Obviously the cases will be decided by the court, not by a blog, but I really view those four cases as "zombie cases": a quartet of dead men walking. No matter what Qualcomm will say (and Quinn Emanuel's Dr. Marcus Grosch won't leave a stone unturned; after all, he even salvaged a narrowed version of Motorola's infamous push notification patent by creatively crafting a cascade of amended claims), the EPO's preliminary position on revocation will bear enormous weight with the court unless a very clear legal error were to be identified. That's because the courts of law hearing infringement cases in Germany recognize that the EPO (which also applies to the Federal Patent Court of Germany) not only spends a lot of time evaluating validity challenges but also has technical expertise on board.
Also, the EPO's opposition hearings will take place later this year, so if the Munich I Regional Court allowed enforcement (which wouldn't matter because iOS 12 contains a workaround) but the EPO issued a final (though appealable) revocation decision later, it wouldn't look good, while the EPO's preliminary opinion justifies a stay of those four cases (short of a silver bullet on Qualcomm's part), and should the EPO change mind, Qualcomm wouldn't have lost much time for enforcement.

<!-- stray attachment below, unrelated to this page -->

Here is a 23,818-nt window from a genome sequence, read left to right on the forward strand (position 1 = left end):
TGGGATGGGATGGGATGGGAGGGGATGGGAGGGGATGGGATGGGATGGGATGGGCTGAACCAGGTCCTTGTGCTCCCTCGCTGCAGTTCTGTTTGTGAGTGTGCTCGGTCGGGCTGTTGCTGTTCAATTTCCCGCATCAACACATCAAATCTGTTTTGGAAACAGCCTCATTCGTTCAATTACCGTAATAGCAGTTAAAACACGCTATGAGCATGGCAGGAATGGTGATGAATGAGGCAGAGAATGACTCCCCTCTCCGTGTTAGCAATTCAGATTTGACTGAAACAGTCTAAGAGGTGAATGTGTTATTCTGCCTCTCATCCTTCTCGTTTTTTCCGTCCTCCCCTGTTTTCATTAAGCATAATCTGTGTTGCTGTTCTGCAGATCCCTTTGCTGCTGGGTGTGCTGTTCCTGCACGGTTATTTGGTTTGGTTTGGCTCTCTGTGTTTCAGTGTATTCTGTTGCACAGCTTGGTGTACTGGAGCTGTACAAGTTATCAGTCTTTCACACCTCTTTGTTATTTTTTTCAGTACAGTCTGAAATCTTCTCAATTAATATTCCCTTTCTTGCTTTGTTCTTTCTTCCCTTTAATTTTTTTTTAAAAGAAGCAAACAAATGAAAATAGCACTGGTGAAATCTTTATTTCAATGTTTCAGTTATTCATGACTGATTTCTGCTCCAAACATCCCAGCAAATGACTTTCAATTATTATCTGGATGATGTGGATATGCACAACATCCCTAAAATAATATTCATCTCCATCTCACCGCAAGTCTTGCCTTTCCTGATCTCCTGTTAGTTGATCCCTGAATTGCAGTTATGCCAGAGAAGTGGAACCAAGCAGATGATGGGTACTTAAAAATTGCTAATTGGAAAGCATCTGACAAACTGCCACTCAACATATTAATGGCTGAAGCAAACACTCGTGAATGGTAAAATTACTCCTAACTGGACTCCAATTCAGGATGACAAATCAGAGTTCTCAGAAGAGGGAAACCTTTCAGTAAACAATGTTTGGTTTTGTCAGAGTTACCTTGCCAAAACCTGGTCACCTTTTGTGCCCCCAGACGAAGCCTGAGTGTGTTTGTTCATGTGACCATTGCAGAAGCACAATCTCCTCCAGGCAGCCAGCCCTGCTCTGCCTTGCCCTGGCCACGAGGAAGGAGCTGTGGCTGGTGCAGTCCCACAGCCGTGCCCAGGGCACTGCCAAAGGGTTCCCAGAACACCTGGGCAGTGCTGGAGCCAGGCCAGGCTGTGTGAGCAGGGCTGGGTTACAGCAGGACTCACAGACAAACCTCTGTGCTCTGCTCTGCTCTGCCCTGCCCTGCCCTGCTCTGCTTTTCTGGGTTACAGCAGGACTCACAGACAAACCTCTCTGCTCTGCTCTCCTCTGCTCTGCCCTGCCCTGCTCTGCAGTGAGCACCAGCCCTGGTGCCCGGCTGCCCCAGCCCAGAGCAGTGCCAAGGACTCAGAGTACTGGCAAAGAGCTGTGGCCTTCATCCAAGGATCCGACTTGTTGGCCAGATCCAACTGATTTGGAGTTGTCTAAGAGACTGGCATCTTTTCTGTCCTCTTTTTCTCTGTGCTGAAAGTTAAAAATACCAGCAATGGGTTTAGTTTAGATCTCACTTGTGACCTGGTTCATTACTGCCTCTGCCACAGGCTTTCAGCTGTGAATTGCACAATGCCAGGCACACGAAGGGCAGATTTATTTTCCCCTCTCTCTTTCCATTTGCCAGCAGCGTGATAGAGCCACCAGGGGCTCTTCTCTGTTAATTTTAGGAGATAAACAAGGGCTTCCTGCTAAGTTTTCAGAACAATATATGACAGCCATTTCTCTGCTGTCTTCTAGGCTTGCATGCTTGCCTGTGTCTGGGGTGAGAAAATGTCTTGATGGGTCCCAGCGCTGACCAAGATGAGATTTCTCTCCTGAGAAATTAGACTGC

Getting back to the reference to Murphy's law further above, this is a summary of legal developments for Qualcomm during this month (it may read as if this had been authored by those shortsellers, but it's simply the way it is:
The FTC v. Qualcomm antitrust trial in San Jose (Northern District of California) obviously towers above all other events. Closing arguments are rarely a surprise. The FTC's case was validated by testimony from the industry at large (American companies, companies from ally nations, and others). Qualcomm only had 2.5 companies on its side--Nokia (a failure in the handset business), Ericsson (another handset failure, and they just count as 0.5 here because they attacked the value of Qualcomm's patents and its practices, siding with Qualcomm only on the question of chipset-level licensing), and InterDigiTroll.
Qualcomm's lead counsel delivered a very strong performance on Tuesday, but Judge Koh was looking almost exclusively at her documents, the real-time transcript, and her notes, so all the rhetoric and gestures bounced off of her like a tennis ball thrown incessantly at a stone wall.